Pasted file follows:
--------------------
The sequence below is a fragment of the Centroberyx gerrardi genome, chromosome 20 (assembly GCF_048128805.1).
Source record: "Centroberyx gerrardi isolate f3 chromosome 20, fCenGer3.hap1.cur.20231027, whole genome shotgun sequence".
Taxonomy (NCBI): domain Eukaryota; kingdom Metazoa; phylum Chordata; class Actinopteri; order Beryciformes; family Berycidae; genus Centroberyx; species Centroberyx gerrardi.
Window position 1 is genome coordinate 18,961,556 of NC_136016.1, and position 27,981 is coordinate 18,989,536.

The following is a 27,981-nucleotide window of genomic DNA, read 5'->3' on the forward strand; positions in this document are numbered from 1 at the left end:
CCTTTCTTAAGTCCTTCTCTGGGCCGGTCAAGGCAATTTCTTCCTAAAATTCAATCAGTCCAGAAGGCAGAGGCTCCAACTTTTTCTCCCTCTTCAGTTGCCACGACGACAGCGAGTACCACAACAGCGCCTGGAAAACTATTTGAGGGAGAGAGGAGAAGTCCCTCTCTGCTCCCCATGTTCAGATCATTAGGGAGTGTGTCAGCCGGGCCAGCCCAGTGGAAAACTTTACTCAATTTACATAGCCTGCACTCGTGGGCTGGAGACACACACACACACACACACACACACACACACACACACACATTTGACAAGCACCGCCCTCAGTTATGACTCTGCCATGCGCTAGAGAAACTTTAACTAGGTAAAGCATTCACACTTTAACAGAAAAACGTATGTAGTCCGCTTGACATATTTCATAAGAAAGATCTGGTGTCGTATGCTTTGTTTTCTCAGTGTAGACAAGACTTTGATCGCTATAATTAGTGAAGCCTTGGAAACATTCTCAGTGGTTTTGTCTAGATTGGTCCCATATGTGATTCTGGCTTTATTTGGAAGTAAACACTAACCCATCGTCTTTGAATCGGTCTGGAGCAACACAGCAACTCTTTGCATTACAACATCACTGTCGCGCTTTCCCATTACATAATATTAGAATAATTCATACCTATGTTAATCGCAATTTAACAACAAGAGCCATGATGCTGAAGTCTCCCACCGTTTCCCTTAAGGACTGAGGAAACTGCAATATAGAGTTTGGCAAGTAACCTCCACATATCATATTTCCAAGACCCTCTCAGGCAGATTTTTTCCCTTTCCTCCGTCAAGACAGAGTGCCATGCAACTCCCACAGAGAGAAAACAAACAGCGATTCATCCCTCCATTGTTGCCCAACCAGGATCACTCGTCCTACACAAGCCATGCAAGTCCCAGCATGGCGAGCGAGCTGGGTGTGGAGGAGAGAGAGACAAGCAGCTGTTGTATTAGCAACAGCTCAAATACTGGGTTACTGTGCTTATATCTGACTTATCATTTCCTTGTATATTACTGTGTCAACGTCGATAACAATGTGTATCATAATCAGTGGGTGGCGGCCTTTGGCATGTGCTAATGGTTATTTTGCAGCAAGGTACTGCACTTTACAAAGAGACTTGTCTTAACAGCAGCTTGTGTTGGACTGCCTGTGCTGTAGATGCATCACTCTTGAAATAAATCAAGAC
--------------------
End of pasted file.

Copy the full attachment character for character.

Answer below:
The sequence below is a fragment of the Centroberyx gerrardi genome, chromosome 20 (assembly GCF_048128805.1).
Source record: "Centroberyx gerrardi isolate f3 chromosome 20, fCenGer3.hap1.cur.20231027, whole genome shotgun sequence".
Taxonomy (NCBI): domain Eukaryota; kingdom Metazoa; phylum Chordata; class Actinopteri; order Beryciformes; family Berycidae; genus Centroberyx; species Centroberyx gerrardi.
Window position 1 is genome coordinate 18,961,556 of NC_136016.1, and position 27,981 is coordinate 18,989,536.

The following is a 27,981-nucleotide window of genomic DNA, read 5'->3' on the forward strand; positions in this document are numbered from 1 at the left end:
CCTTTCTTAAGTCCTTCTCTGGGCCGGTCAAGGCAATTTCTTCCTAAAATTCAATCAGTCCAGAAGGCAGAGGCTCCAACTTTTTCTCCCTCTTCAGTTGCCACGACGACAGCGAGTACCACAACAGCGCCTGGAAAACTATTTGAGGGAGAGAGGAGAAGTCCCTCTCTGCTCCCCATGTTCAGATCATTAGGGAGTGTGTCAGCCGGGCCAGCCCAGTGGAAAACTTTACTCAATTTACATAGCCTGCACTCGTGGGCTGGAGACACACACACACACACACACACACACACACACACACACACATTTGACAAGCACCGCCCTCAGTTATGACTCTGCCATGCGCTAGAGAAACTTTAACTAGGTAAAGCATTCACACTTTAACAGAAAAACGTATGTAGTCCGCTTGACATATTTCATAAGAAAGATCTGGTGTCGTATGCTTTGTTTTCTCAGTGTAGACAAGACTTTGATCGCTATAATTAGTGAAGCCTTGGAAACATTCTCAGTGGTTTTGTCTAGATTGGTCCCATATGTGATTCTGGCTTTATTTGGAAGTAAACACTAACCCATCGTCTTTGAATCGGTCTGGAGCAACACAGCAACTCTTTGCATTACAACATCACTGTCGCGCTTTCCCATTACATAATATTAGAATAATTCATACCTATGTTAATCGCAATTTAACAACAAGAGCCATGATGCTGAAGTCTCCCACCGTTTCCCTTAAGGACTGAGGAAACTGCAATATAGAGTTTGGCAAGTAACCTCCACATATCATATTTCCAAGACCCTCTCAGGCAGATTTTTTCCCTTTCCTCCGTCAAGACAGAGTGCCATGCAACTCCCACAGAGAGAAAACAAACAGCGATTCATCCCTCCATTGTTGCCCAACCAGGATCACTCGTCCTACACAAGCCATGCAAGTCCCAGCATGGCGAGCGAGCTGGGTGTGGAGGAGAGAGAGACAAGCAGCTGTTGTATTAGCAACAGCTCAAATACTGGGTTACTGTGCTTATATCTGACTTATCATTTCCTTGTATATTACTGTGTCAACGTCGATAACAATGTGTATCATAATCAGTGGGTGGCGGCCTTTGGCATGTGCTAATGGTTATTTTGCAGCAAGGTACTGCACTTTACAAAGAGACTTGTCTTAACAGCAGCTTGTGTTGGACTGCCTGTGCTGTAGATGCATCACTCTTGAAATAAATCAAGAC